The episode is discussed by Ian Black and Benny Morris in their study Israel’s Secret Wars: A History of Israel’s Intelligence Services (Grove Weidenfeld, 1991):

On 2 July 1954 small firebombs were placed in several post-boxes in Alexandria.  On 14 July small, harmless bombs exploded in US cultural centers in Cairo and Alexandria.  On 23 July network members set out to plant bombs in cinemas in Cairo and Alexandria and in a railway marshalling yard in Alexandria.

Ignoring the massively complicated state of war that Israel and Egypt were engaged in, Aciman points to Arab nationalism as being the sole culprit in this tangled web of affairs.  In truth, without trying to engage in any moral relativism, the status of Jews in Egypt was fatally compromised by the ongoing violence and psychological struggle being waged by both countries.  Sadly, Israel was generally indifferent to the internal socio-political dynamics of the Egyptian Jewish community.  Sending various emissaries to Egypt as spies and scouts on behalf of the Israeli secret services, Israel showed a blatant disregard for the integrity of a Jewish community whose future was precarious without further complications.

This is certainly not to discount the Nasser regime’s often malicious treatment of minorities and his dispossession of the Egyptian landed classes.  Jews played a part in the ongoing attempt to redistribute wealth and property in Nasser’s neo-Socialist system.  Egyptian Jews were not a monolithic community, but contained poor and rich, socially well-connected and those on the outside of the power structure.  For every wealthy family like the Cattaouis or the Mosseris, there were dozens of families who struggled to make ends meet.  But as history has shown, Nasser’s iron hand was critical in reforming the Egyptian society and in his economic programs he frequently took on the wealthy class of the country and nationalized private businesses and properties.  Jewish shops and business firms were affected in quite negative ways by the new regime.

This economic plan affected not only Jews, but all sectors of Egyptian society.  That the Jews had the additional burden of being a religious minority who could be exploited when the need arose was something that remained a nagging reality.  In addition, the ongoing hostilities with Israel and the Western powers provided even more instability for Egyptian Jews.  The fall of Egyptian Jewry is far more complex than a single-cause theory allows.

Unlike the blanket and pejorative assessment of Egypt by Aciman, we can point to the figure of Haim Nahum Effendi who worked under the many constraints that served to undermine the Egyptian Jewish community.  Amid the depredations of Nasserism, Zionism and Arab socio-cultural upheaval, Nahum often counseled the community to remain calm and not panic.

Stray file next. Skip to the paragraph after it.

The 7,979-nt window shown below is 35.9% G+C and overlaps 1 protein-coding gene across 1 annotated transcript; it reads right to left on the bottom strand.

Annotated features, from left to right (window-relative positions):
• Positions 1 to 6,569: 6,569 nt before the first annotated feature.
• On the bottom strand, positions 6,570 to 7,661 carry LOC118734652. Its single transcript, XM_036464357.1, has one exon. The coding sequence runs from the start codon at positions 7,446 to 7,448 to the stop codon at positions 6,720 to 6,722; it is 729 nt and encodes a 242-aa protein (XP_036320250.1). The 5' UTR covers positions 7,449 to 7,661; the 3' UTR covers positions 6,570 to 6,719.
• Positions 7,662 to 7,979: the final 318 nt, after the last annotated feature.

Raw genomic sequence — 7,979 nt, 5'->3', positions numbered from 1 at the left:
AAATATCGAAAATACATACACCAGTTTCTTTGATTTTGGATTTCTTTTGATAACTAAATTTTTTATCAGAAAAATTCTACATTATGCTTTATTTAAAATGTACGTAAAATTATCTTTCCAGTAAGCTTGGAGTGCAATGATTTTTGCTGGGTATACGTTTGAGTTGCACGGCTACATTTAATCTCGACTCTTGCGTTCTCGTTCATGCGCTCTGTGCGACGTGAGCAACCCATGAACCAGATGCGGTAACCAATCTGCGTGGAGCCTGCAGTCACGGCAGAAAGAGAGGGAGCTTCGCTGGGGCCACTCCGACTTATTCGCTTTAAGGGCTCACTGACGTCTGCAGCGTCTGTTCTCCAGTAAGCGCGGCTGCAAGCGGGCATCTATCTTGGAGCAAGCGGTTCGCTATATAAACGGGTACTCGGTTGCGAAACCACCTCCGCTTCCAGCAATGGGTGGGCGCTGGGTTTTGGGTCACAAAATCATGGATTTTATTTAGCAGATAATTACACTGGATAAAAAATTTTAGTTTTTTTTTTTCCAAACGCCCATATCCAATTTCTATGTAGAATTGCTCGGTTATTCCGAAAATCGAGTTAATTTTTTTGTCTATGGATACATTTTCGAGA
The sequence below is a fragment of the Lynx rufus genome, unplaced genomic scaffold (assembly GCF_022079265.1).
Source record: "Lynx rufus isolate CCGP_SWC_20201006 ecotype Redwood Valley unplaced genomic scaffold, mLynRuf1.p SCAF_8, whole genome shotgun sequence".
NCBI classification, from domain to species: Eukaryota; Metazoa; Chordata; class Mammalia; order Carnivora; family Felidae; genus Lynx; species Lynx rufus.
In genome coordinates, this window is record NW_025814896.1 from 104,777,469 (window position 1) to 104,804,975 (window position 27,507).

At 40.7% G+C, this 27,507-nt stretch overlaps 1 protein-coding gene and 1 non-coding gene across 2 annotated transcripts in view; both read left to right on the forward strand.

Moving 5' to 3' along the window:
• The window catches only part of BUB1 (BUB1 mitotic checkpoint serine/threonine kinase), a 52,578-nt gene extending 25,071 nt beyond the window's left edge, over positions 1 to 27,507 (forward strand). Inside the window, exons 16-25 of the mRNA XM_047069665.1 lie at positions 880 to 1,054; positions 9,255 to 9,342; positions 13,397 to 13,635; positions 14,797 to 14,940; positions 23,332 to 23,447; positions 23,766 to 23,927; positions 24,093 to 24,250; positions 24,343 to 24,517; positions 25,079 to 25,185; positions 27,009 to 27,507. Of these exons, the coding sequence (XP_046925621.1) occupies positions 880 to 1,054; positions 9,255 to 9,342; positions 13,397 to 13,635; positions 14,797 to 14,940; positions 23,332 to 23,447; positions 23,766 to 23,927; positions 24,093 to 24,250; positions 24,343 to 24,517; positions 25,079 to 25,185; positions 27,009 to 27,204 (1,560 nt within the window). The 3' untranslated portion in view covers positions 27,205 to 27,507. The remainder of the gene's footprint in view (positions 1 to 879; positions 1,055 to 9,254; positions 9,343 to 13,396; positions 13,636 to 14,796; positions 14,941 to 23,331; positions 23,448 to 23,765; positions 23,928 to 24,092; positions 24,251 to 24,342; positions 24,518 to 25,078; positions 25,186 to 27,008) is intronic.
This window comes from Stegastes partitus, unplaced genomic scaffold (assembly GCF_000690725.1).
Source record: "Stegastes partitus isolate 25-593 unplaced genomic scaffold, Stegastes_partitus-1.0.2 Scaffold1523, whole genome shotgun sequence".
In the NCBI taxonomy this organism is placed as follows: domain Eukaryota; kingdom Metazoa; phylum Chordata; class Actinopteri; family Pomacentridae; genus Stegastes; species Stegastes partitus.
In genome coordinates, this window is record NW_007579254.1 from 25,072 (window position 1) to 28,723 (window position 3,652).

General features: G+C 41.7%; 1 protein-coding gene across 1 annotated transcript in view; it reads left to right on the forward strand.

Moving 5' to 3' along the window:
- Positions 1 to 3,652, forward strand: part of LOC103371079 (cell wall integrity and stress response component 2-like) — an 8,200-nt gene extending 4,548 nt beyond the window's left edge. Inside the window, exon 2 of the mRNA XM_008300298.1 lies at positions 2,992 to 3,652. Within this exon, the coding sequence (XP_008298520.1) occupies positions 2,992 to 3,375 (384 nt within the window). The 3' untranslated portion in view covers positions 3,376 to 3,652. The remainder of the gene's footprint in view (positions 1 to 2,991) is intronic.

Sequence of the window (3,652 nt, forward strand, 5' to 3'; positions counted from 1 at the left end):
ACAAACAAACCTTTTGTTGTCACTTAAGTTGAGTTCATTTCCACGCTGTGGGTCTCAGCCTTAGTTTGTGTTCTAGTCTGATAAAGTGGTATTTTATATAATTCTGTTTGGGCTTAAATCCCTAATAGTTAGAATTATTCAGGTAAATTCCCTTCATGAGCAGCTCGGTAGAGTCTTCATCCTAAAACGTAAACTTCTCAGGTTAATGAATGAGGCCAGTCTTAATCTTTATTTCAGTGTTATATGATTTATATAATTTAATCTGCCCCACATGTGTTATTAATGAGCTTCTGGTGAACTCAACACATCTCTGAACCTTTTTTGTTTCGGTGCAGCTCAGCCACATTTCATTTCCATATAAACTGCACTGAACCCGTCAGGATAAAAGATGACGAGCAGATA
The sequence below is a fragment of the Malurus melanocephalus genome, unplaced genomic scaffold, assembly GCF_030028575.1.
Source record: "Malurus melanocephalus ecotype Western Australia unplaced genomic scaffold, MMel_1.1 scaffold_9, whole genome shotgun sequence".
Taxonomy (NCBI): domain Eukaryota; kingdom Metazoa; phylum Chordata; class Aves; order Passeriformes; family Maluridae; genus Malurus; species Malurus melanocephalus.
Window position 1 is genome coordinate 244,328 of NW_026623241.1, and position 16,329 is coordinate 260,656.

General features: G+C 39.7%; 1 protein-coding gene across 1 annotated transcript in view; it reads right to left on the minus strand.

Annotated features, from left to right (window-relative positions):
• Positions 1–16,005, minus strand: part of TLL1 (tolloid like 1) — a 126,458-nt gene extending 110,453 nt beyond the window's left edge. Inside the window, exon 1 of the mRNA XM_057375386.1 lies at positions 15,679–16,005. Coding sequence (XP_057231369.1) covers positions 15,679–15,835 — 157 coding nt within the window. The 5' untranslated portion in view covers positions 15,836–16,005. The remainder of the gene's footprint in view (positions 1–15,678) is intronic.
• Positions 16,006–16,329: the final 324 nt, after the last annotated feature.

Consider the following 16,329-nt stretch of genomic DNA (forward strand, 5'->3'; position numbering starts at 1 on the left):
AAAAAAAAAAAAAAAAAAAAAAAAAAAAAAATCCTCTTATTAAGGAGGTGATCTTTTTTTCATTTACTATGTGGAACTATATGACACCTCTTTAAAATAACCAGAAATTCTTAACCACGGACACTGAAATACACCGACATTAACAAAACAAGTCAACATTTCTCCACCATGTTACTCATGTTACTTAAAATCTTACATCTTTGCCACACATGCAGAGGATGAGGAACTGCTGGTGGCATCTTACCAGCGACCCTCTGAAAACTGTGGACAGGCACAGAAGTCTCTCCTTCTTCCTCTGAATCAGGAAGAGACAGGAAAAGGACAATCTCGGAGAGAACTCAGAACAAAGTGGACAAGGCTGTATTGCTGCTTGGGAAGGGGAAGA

Indeed, the fact that he did not himself leave Egypt during the later years of his life, dying in Egypt in 1960 a few years following the Suez debacle which ultimately decimated the Jewish community, speaks to the tenacity with which he fulfilled his personal mission of securing the legitimate place of Jews in the Arab world.

Though Rabbi Nahum’s voice has been occluded amid the emergence of competing and conflicting visions, the wider history and tradition of Arab Jewry is there for all to see.  Regardless of the ethno-cultural and religious hatreds that have been promoted by many of the voices that we hear today, we must never forget the organic roots of Jews in the Arab-Muslim world.

In Aciman’s article we see a deeply hostile and passionately antipathetic view of Jewish life in the Arab world.  While we routinely hear voices of peace in The New York Times discussing the need for rapproachment with the Arab world, in the context of Jews who are native to the region all we hear is the endless refrain of a misanthropic Jewish presence that has little to do with the cultural development of the Middle East. 

This militant refrain has led to developments in the political world from groups such as the World Organization of Jews from Arab Countries (WOJAC).  WOJAC was formed by the Israeli government in the 1970s as a wedge against Palestinian claims for material compensation and to promote the idea of a historic population exchange that would serve to further undermine Palestinian claims, creating many unforeseen issues for the Israeli politicians who set it up. 

And then there is the more recent Justice for Jews from Arab Countries (JJAC) that picked up the same initiative WOJAC had failed to achieve.  Both WOJAC and JJAC are Ashkenazi initiatives that seek to exploit the Arab Jews rather than to open up cultural exchange and dialogue with the Arab world.

This union between Israeli and Arab Jewish interests is one that is fraught with complications.  As we have already seen from our reading of “The Lavon Affair,” Israel’s interests and the interests of the Egyptian Jewish community were not one and the same.  Without consulting the Egyptian Jewish leadership, Israeli secret services recruited spies to create havoc and violence on the streets of Cairo and Alexandria which would serve to make a difficult situation even worse for the native Jews, but would further Israeli aims of destabilizing the Egyptian enemy.  The dissonance between Rabbi Nahum and the Israeli leadership has generally been forgotten as the intervening years have created an Arab Jewish amnesia and a militant acceptance of the official Israeli narrative.

In a recent discussion of the matter of Arab Jews in this volatile context of refugees, expulsions and populations exchanges, Tel Aviv University’s Yehouda Shenhav has made the point clear:

Any reasonable person, Zionist or non-Zionist, must acknowledge that the analogy drawn between Palestinians and Arab Jews is unfounded. Palestinian refugees did not want to leave Palestine. Many Palestinian communities were destroyed in 1948, and some 700,000 Palestinians were expelled, or fled, from the borders of historic Palestine. Those who left did not do so of their own volition. In contrast, Arab Jews arrived to Israel under the initiative of the State of Israel and Jewish organizations. Some arrived of their own free will; others arrived against their will. Some lived comfortably and securely in Arab lands; others suffered from fear and oppression.